The last time Ty Segall came through town there was maybe 50 people at the show. Last Saturday night The Waiting Room was packed for his return in the guise of his heavy metal psych-rock trio Fuzz. Not sure what happened between that first Fuzz album and his second, but things have certainly blown up.
Right before Fuzz, fellow So Cal garage rockers Walter played a set of refined psych metal. Refined in that these guys were as tight as any touring blues or jazz band. Frontman Patrick Noland was an absolute beast on his left-handed Fender electric, effortlessly playing riffs and fills like the second coming of Stevie Ray Vaughan but with his own special brand of sass.
But like any great power trio, no one piece is stronger than the next. Bassist Misha Lindes was rock solid and drummer Ross Chait put on a clinic, right down to a Whiplash-quality drum solo toward the end of their set.
I went home afterward and downloaded Get Well Soon, the trio’s latest. Great record but nowhere near as precise or powerful as what was heard on stage. It’s as if these So Cal garage bands go out of their way to make their recordings sound dirty, which I guess is exactly what they do, but in this case it merely blurred the lines when they should remain laser sharp. I left a fan.
Next came Fuzz. Before I go on, let me point out how much time went into their (and Walter’s) pre-set soundcheck, much more than most touring indie acts who walk up to their instruments, play a couple notes and give a thumbs up. Segall and Co. were meticulous, spending at least 10 minutes adjusting different things in their monitors, their mics, etc. And as ironic as it seems considering this is a heavy-metal garage band, it made perfect sense. They we’re going for a specific sound that required everything be just right to sound authentic.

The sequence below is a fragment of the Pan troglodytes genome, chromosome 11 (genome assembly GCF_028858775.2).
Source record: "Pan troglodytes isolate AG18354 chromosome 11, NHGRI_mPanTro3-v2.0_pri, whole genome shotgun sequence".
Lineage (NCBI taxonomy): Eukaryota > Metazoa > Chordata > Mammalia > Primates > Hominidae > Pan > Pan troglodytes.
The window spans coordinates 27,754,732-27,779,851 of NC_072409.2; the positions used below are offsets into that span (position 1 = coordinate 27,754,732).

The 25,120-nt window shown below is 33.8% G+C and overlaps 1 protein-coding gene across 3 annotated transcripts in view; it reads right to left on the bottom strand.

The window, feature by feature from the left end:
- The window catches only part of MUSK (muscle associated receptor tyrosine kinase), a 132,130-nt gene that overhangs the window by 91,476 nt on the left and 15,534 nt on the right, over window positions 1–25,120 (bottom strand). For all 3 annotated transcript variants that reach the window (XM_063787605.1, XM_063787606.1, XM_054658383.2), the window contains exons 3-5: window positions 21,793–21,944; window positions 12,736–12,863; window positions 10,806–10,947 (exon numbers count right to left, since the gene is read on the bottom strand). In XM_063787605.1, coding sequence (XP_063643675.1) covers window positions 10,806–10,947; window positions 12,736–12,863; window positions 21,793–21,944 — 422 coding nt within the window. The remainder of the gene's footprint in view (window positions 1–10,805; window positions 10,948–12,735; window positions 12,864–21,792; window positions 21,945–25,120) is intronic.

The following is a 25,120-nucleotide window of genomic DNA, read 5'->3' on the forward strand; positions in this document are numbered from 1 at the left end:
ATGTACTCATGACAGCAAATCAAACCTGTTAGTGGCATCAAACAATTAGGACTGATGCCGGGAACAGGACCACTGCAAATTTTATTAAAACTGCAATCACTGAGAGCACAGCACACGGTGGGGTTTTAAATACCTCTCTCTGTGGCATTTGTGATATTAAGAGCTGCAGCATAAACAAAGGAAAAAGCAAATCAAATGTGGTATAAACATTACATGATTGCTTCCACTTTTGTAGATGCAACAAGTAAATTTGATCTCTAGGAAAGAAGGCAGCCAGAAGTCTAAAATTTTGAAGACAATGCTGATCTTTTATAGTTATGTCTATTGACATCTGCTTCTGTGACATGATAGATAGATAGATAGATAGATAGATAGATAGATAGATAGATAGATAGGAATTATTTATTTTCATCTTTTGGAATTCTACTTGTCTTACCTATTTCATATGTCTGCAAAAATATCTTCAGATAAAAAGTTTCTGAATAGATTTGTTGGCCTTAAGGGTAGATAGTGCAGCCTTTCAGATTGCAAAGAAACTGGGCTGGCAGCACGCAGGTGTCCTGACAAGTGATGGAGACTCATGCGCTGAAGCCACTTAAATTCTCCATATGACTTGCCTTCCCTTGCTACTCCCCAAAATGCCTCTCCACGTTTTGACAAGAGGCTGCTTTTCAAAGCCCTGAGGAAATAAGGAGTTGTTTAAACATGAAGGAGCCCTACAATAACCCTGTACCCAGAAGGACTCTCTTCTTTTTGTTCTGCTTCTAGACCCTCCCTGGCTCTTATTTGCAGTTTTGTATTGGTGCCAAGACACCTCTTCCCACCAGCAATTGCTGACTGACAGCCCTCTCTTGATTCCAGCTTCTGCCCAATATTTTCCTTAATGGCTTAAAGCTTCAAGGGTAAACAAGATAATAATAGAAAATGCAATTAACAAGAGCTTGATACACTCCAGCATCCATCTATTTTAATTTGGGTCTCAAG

In the end, the Fuzz’s futzing was worth it. The Waiting Room once again proved Saturday to be the best sounding rock concert room in Omaha. Fuzz blazed right out of the starting gate, blowing out a style of rock with a simple formula centered around Chad Ubovich’s rugged, bluesy bass lines made all the more majestic by Ubovich’s bronze face paint — he looked like a golden tin man beneath a shoulder-length shag. Despite guitarist/vocalist Charlie Moothart’s solid riffs or Segall’s blazing stickwork, it was those bass lines that mattered most with these songs.
From an old-school perspective I was reminded of Sabbath, Deep Purple and Robin Trower; modern-day comparisons include John Dwyer and the dreaded Jack White, two long-time garage-rock veterans who you must acknowledge whether (certainly in White’s case) you admit liking their music or not.
By mid-set much head-banging ensued; there was even a small mosh pit in front of the stage and a few folks tried crowd-surfing. If there’s a downside to Fuzz music it’s that it all sounds very similar, especially when songs evolve into extended heavy-metal jams. But who gives a shit when you’re lost in the moment (or in the pit)?